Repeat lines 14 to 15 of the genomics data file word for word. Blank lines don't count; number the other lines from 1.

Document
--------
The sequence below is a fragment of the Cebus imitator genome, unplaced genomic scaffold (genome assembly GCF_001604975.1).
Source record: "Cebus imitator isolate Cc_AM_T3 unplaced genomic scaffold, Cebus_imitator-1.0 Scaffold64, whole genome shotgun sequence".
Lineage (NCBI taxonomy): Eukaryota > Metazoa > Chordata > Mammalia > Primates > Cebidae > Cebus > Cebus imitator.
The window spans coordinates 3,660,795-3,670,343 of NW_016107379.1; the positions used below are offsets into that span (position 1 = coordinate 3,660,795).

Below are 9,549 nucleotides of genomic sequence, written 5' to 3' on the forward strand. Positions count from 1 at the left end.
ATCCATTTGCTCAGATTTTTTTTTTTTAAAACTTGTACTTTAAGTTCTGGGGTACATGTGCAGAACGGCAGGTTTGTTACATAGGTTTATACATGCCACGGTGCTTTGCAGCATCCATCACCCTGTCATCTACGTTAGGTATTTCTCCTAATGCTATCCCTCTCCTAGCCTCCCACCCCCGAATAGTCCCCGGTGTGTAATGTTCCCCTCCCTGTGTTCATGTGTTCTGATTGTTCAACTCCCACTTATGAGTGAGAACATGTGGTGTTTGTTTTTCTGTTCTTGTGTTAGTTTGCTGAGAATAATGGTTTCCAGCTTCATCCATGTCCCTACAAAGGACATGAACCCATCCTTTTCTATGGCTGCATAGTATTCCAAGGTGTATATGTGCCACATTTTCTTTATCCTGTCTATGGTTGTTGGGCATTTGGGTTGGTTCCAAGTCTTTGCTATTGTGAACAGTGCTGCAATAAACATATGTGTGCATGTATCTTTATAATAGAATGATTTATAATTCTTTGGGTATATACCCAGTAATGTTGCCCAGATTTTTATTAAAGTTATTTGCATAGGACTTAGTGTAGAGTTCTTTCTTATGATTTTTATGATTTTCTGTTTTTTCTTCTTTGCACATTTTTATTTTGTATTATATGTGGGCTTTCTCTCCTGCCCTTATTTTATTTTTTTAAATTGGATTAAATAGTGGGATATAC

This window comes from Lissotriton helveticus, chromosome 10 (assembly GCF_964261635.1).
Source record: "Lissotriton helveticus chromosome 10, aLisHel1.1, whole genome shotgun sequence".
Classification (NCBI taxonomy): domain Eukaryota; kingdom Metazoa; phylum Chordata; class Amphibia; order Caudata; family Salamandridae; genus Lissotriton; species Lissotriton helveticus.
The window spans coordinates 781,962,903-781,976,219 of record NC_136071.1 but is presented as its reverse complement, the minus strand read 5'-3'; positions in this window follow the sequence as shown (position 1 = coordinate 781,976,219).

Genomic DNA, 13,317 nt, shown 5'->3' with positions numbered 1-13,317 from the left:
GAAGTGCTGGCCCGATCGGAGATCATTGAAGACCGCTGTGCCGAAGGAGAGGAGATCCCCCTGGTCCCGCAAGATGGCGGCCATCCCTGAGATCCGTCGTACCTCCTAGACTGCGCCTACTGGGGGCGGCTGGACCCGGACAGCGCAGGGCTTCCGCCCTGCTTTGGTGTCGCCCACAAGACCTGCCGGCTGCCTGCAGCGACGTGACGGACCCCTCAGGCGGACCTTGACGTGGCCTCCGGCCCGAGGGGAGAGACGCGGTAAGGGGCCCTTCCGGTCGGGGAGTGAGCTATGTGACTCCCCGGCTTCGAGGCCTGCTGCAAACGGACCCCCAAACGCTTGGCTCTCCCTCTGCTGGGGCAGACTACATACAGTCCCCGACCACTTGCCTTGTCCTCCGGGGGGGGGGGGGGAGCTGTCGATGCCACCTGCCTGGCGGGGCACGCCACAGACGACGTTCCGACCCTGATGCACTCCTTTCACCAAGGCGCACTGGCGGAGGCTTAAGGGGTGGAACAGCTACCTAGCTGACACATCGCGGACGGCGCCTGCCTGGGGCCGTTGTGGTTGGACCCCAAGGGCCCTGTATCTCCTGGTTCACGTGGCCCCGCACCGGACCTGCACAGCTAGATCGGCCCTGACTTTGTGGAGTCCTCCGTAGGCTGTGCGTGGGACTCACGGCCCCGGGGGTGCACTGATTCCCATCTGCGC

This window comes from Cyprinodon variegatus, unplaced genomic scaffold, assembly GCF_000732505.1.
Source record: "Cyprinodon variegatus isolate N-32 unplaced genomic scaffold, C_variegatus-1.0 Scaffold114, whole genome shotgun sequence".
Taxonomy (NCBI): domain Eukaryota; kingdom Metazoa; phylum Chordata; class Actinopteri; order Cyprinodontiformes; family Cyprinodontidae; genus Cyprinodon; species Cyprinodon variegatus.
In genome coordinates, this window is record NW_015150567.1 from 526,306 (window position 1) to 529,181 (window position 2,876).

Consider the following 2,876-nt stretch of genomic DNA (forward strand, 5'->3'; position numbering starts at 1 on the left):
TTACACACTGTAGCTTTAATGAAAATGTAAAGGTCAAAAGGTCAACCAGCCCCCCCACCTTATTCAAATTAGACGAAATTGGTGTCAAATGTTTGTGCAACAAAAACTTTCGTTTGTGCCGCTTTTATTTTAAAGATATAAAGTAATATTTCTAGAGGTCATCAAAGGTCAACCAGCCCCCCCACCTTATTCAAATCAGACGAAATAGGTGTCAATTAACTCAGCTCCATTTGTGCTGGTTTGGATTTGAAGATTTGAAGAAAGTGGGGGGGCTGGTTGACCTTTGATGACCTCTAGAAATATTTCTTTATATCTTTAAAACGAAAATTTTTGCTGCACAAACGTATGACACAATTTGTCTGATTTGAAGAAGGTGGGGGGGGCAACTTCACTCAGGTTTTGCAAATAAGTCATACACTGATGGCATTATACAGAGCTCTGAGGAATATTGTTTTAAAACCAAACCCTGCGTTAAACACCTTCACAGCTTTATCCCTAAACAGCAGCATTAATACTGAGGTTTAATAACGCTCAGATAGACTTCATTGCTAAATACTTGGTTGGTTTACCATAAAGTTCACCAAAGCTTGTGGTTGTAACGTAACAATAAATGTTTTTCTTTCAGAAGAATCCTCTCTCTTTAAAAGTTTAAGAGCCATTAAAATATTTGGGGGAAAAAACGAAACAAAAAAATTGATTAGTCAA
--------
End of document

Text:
Source record: "Cyprinodon variegatus isolate N-32 unplaced genomic scaffold, C_variegatus-1.0 Scaffold114, whole genome shotgun sequence".
Taxonomy (NCBI): domain Eukaryota; kingdom Metazoa; phylum Chordata; class Actinopteri; order Cyprinodontiformes; family Cyprinodontidae; genus Cyprinodon; species Cyprinodon variegatus.